Volvo Ocean Race. Elation & Sadness At Finish

Scallywag finishing in Hong Kong.
pic by Pedro Martinez/Volvo Ocean Race

by Richard Crockett

Team Sun Hung Kai/Scallywag won Leg 4 of the Volvo Ocean Race, leading the fleet into their home port of Hong Kong.

It’s an historic win for skipper David Witt and his team who had to overcome significant setbacks on the leg before grabbing the lead with a bold tactical call out of the Doldrums last weekend.

“We had a bit of a plan and we stuck to it. Sometimes it works, sometimes it doesn’t and this time it worked for us,” Witt said.

It was an extended Doldrums crossing, and Scallywag had moments where they appeared to be in a strong position.

But late in the crossing, after falling behind the fleet again, Witt and navigator Libby Greenhalgh made the decision to cut the corner, and turn to the west earlier than the opposition who kept pressing north in search of stronger winds.

The move paid dividends nearly immediately on the leaderboard as Scallywag had less miles to sail to the finish line, but pundits cautioned that the teams in the north would almost certainly overhaul them as the tradewinds filled in from the northeast.

It never happened.

On board Turn the Tide on Plastic. Everyone is different and so is each sunrise. Dramatic backlit morning watch on deck pushing every last knot of speed they can find.
Photo by Brian Carlin/Volvo Ocean Race

Even when the team dropped miles recovering a man overboard after Alex Gough was swept off the boat by a wave, after executing a flawless recovery, Scallywag returned to racing and extended to nearly a 100-mile lead.

But then, the chasing boats began chipping away at the lead. Two days out from the finish, the margin had been cut significantly and the pressure mounted.

“I was really impressed by the way we operated over the past couple of days,” Witt said. “We had a pretty big lead and then through no fault of our own, about two-thirds of it got taken away. But we stuck to our guns, did what we thought was right and it’s worked out.”

But the celebrations on reaching the finish were muted when news broke that Vestas and an unidentified fishing vessel had collided, leaving a crew member from the fishing vessel dead.

Vestas, in second sport at the time, ended up retiring from the leg and motoring into Hong Kong with a huge hole in the bow.

News on this incident is sketchy and not forthcoming.

Bouwe Bekking not happy with the performance of Brunel.
Photo by Yann Riou/Volvo Ocean Race

That incident allowed Dongfeng to snatch second place for the leg.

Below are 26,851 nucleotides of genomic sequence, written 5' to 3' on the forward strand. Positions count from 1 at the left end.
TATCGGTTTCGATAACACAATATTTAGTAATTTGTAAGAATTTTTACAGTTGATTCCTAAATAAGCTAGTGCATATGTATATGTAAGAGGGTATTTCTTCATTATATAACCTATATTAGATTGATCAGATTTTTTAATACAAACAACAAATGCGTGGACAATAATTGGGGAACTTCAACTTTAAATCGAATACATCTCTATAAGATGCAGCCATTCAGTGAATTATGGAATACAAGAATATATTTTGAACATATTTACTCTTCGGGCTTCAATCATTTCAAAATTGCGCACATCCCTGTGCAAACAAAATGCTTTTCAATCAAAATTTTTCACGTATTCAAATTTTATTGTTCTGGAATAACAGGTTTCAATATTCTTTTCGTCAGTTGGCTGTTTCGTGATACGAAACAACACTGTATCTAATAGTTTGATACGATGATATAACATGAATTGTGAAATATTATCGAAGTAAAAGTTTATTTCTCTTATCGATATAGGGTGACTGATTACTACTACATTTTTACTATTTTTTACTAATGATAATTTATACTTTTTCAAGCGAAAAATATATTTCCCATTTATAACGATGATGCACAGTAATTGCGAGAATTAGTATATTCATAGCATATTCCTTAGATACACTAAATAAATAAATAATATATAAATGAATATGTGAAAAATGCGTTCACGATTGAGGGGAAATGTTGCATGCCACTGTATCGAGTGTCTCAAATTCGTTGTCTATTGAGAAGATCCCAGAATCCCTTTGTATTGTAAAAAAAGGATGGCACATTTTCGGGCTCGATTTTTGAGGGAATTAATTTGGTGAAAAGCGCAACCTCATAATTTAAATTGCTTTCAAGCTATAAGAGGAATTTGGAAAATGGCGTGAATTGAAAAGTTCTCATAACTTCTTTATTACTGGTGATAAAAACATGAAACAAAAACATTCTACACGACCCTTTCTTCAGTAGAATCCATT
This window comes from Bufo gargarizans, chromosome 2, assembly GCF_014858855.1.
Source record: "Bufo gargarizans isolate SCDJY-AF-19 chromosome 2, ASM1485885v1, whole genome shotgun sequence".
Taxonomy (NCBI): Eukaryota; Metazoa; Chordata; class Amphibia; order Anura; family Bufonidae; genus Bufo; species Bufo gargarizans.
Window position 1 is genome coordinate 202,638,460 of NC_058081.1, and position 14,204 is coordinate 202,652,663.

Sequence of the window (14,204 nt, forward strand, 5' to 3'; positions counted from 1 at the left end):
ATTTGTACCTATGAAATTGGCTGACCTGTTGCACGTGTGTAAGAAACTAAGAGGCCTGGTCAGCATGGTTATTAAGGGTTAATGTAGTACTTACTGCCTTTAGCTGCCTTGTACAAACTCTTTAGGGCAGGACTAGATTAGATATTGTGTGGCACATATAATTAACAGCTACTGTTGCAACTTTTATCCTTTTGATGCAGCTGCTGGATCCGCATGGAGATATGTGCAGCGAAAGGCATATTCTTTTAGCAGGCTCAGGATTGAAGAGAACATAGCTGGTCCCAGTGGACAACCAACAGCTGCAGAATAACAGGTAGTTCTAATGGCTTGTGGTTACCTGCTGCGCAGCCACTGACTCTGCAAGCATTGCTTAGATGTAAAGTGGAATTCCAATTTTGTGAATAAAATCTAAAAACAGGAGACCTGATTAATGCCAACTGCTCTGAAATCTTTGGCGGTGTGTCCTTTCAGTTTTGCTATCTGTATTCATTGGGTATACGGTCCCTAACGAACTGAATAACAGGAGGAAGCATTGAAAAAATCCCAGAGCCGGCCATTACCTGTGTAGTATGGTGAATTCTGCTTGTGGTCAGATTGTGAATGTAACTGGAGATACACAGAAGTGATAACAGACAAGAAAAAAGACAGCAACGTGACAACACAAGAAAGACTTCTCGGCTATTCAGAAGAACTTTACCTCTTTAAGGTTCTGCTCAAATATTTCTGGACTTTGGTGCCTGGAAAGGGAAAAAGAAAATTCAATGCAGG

There were mixed emotions on board Dongfeng, the Chinese entry in the 2017-18 Volvo Ocean Race, as she finished Leg 4 in second place today but with the crew’s thoughts focussed on the collision between Vestas 11th Hour Racing and a local fishing boat.

The incident with Vestas happened as the American boat was about 30 miles from the finish in second place and being chased by Dongfeng. Caudrelier offered the Vestas skipper, Mark Towill, assistance following the collision but was informed that this was not required.

“It was a very good result for Asian sailing – I am very happy about it,” said Caudrelier. “Of course we wanted to arrive first here. When we arrived first in Sanya in China in the last Volvo Ocean Race it was amazing for our sponsor Dongfeng. But this is a good finish for the general classification overall.

“We are coming back on MAPFRE – taking points off them – so it is a very good leg because, as you have seen, this leg was quite complicated and, even if we sailed well, the Doldrums were a real nightmare. It’s a place with no wind and you don’t know what is going to happen. Scallywag (dodged) one or two clouds and took the lead but you are always afraid that you are going to get caught out by a cloud – it was a very dangerous leg for the overall positions.”

The last sunrise aboard MAPFRE before Hong Kong.
Photo by Ugo Fonolla/Volvo Ocean Race

Caudrelier praised stand-in navigator and former Volvo Ocean Race winner Franck Cammas who he said had done a superb job and brought plenty of new ideas and enthusiasm to the task. He also confirmed that Pascal Bidegorry, who missed the leg because of a rib injury, will be back as navigator for the next stage to Auckland.

“Franck is a very good sailor and it was very positive having him on board,” said Caudrelier. “He arrived, he didn’t know the boat, he had a lot of new ideas and it was a very rich experience for us and he did a good job with the navigation. It was good to have fresh people – we also replaced Marie Riou with Justine Mettraux for this leg – Justine did an amazing job and was full of energy and motivation. We can feel that people who have done all the legs are really tired, so it is good to have fresh people and what is good is that now Pascal is coming back and he is fresh,” Caudrelier added.

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